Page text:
Photo courtesy of Night Vision Depot.
Editor's note: View our photo gallery, "Night Vision Devices."
Night vision has become an essential tool for the U.S. military. Pilots fly fighter planes and helicopters with night vision devices. Soldiers on the ground in Afghanistan use night vision goggles to spot and eliminate Taliban insurgents. Even unmanned aerial vehicles (UAVs) have the latest thermal cameras.
Such tools are less ubiquitous in law enforcement, but as prices fall, they are becoming more common. Yet many law enforcement officers are still confused about what night vision can and can't do and what they need to know before buying it.
1. What Should I Call It?
One of the most confusing things about night vision is what to call the stuff. There are two primary types: the image intensifier tube devices and the infrared (thermal) devices. It is a common misnomer that only the image intensifier systems—called "I²" in the industry—should be referred to as "night vision."
2. What's The Difference?
An image intensifier night vision device is an optical device that does exactly what you would think from the name. It takes available light and intensifies it. The latest I² systems can work in pitch darkness. Infrared systems measure the difference in heat and produce an electronic image of what is radiating that heat.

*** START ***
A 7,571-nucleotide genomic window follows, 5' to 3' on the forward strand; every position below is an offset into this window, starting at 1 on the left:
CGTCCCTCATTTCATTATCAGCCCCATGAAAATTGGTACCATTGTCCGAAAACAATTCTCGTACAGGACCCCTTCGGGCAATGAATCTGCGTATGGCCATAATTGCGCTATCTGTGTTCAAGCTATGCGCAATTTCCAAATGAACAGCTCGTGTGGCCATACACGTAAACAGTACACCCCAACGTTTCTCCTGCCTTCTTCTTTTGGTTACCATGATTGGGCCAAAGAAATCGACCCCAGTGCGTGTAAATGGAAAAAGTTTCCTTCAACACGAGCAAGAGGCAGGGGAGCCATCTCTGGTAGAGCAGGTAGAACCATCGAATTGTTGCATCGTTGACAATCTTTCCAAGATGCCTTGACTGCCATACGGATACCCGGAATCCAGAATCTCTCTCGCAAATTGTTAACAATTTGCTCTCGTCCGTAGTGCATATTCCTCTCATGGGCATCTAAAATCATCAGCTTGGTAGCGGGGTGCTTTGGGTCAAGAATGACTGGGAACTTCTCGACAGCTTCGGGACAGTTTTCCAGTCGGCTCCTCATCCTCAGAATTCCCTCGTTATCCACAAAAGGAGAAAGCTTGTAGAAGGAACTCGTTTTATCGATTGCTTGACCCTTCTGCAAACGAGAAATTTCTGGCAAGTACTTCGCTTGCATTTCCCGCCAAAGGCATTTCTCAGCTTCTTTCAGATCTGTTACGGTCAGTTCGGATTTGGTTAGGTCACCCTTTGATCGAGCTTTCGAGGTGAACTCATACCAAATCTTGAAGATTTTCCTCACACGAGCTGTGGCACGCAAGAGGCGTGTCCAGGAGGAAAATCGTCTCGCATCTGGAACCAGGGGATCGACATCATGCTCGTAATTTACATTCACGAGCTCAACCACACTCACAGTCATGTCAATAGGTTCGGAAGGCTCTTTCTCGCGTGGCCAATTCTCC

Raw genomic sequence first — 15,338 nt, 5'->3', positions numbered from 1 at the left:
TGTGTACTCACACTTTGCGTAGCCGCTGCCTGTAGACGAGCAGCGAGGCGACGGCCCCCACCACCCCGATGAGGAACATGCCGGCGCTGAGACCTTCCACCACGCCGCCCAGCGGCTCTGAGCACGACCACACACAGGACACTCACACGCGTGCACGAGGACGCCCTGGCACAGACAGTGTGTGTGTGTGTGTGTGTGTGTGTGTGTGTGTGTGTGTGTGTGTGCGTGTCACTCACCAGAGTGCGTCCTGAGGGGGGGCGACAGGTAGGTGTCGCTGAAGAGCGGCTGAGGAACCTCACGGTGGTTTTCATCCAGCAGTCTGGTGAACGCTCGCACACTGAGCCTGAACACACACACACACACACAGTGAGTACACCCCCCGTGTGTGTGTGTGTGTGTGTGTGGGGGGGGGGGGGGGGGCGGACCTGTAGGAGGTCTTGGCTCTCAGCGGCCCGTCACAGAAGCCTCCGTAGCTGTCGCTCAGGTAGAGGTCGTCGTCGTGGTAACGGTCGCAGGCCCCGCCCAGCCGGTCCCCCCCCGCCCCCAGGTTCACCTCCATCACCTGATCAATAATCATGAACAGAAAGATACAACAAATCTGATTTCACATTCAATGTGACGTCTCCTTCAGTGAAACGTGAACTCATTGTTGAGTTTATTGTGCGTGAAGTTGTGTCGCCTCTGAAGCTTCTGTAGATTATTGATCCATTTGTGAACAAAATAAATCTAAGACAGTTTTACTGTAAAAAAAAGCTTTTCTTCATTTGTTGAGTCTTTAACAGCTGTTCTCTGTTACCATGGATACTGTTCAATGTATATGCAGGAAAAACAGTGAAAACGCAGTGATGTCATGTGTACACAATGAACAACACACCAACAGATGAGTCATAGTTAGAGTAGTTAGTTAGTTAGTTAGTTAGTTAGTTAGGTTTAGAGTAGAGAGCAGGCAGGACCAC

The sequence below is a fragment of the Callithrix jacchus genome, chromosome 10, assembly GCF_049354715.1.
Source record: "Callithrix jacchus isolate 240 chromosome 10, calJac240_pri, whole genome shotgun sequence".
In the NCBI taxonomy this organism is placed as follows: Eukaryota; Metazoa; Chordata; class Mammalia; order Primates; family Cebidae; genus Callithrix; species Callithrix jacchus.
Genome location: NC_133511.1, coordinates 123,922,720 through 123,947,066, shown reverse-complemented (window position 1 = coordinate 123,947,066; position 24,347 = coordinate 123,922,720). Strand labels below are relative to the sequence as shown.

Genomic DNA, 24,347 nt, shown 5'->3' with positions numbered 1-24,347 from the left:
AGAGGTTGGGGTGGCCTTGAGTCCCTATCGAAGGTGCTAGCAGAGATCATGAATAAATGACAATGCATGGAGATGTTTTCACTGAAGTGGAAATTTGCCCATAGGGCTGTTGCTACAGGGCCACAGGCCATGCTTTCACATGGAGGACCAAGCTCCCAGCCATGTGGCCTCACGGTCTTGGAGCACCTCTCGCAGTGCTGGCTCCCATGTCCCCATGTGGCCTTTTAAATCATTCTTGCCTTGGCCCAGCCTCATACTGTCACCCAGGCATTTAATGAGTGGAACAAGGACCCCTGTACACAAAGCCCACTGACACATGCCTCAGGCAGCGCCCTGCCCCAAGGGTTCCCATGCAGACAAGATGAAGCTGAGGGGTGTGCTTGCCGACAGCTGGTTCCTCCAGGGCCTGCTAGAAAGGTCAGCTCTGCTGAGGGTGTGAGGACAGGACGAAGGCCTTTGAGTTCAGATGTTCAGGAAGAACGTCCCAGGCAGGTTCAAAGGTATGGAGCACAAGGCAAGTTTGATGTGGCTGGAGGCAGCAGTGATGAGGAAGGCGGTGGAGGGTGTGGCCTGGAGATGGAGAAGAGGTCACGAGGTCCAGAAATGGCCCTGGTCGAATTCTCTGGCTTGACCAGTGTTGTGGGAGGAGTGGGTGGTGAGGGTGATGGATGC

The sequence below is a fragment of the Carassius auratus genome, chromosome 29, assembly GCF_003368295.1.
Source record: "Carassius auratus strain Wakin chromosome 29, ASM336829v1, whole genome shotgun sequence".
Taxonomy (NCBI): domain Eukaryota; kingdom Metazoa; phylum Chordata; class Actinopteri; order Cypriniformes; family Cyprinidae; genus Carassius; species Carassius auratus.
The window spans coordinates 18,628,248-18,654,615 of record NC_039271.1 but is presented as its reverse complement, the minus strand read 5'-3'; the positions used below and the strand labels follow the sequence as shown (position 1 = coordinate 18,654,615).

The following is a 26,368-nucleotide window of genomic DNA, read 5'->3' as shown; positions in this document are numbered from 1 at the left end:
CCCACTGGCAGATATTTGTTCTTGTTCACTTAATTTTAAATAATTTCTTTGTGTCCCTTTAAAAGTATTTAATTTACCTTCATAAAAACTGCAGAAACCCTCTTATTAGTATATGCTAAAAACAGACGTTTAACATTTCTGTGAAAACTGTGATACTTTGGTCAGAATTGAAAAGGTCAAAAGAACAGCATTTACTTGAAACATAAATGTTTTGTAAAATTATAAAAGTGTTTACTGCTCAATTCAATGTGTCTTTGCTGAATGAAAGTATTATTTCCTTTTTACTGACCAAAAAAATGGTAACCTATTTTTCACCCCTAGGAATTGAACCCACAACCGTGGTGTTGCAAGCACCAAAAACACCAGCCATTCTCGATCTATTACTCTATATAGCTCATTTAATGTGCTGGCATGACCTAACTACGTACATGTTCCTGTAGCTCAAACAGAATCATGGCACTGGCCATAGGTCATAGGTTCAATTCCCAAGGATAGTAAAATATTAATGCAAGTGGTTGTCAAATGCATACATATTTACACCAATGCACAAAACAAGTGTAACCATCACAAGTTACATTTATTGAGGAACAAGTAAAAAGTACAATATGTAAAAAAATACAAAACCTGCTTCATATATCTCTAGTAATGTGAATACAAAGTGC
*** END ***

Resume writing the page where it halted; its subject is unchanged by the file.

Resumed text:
3. How Does I² Night Vision Work?
I² technology magnifies the amount of received photons (light packets) from sources such as starlight and moonlight. Incoming light strikes a photocathode plate inside the image intensifier tube, then the photons are magnified and transmitted through a vacuum tube where they strike a microchannel plate that causes the image to illuminate a picture in the same pattern as the light striking the photocathode. Resolution in I² devices is measured in line pairs per millimeter (lp/mm).
4. How Does Thermal Work?
Handheld thermal or infrared night vision systems use a sensor called a microbalometer that reads the difference in temperature between an object and its environment to create an image of that object. The data from the microbalometer is then sent to a display so the operator can see it. Thermal night vision is not optical.
5. What's with the I² Generations?
Generation 0 and Generation 1 no longer matter.